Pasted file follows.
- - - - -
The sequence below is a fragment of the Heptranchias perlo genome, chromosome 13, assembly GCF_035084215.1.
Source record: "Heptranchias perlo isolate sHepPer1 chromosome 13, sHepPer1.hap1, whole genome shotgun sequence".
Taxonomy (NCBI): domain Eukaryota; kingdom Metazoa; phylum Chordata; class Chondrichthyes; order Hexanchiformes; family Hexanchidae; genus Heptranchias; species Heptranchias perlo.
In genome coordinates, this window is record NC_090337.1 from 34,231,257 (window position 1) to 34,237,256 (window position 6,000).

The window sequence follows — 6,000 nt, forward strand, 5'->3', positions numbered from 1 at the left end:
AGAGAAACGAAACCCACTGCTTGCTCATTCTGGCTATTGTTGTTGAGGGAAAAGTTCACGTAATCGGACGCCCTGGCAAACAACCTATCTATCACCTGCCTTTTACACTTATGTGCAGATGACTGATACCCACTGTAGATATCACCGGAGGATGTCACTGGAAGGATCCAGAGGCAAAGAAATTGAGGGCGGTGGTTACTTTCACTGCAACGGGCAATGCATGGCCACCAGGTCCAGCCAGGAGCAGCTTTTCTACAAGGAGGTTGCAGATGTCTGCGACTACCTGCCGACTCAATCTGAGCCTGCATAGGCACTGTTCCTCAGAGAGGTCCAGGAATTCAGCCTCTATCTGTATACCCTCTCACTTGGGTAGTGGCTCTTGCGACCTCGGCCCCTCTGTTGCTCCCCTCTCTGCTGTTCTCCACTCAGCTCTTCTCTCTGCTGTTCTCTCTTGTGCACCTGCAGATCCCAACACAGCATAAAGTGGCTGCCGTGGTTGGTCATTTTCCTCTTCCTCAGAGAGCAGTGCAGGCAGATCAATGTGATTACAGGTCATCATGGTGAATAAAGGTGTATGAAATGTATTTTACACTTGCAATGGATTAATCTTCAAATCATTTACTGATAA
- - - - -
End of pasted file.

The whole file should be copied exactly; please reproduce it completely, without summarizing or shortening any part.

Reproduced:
The sequence below is a fragment of the Heptranchias perlo genome, chromosome 13, assembly GCF_035084215.1.
Source record: "Heptranchias perlo isolate sHepPer1 chromosome 13, sHepPer1.hap1, whole genome shotgun sequence".
Taxonomy (NCBI): domain Eukaryota; kingdom Metazoa; phylum Chordata; class Chondrichthyes; order Hexanchiformes; family Hexanchidae; genus Heptranchias; species Heptranchias perlo.
In genome coordinates, this window is record NC_090337.1 from 34,231,257 (window position 1) to 34,237,256 (window position 6,000).

The window sequence follows — 6,000 nt, forward strand, 5'->3', positions numbered from 1 at the left end:
AGAGAAACGAAACCCACTGCTTGCTCATTCTGGCTATTGTTGTTGAGGGAAAAGTTCACGTAATCGGACGCCCTGGCAAACAACCTATCTATCACCTGCCTTTTACACTTATGTGCAGATGACTGATACCCACTGTAGATATCACCGGAGGATGTCACTGGAAGGATCCAGAGGCAAAGAAATTGAGGGCGGTGGTTACTTTCACTGCAACGGGCAATGCATGGCCACCAGGTCCAGCCAGGAGCAGCTTTTCTACAAGGAGGTTGCAGATGTCTGCGACTACCTGCCGACTCAATCTGAGCCTGCATAGGCACTGTTCCTCAGAGAGGTCCAGGAATTCAGCCTCTATCTGTATACCCTCTCACTTGGGTAGTGGCTCTTGCGACCTCGGCCCCTCTGTTGCTCCCCTCTCTGCTGTTCTCCACTCAGCTCTTCTCTCTGCTGTTCTCTCTTGTGCACCTGCAGATCCCAACACAGCATAAAGTGGCTGCCGTGGTTGGTCATTTTCCTCTTCCTCAGAGAGCAGTGCAGGCAGATCAATGTGATTACAGGTCATCATGGTGAATAAAGGTGTATGAAATGTATTTTACACTTGCAATGGATTAATCTTCAAATCATTTACTGATAA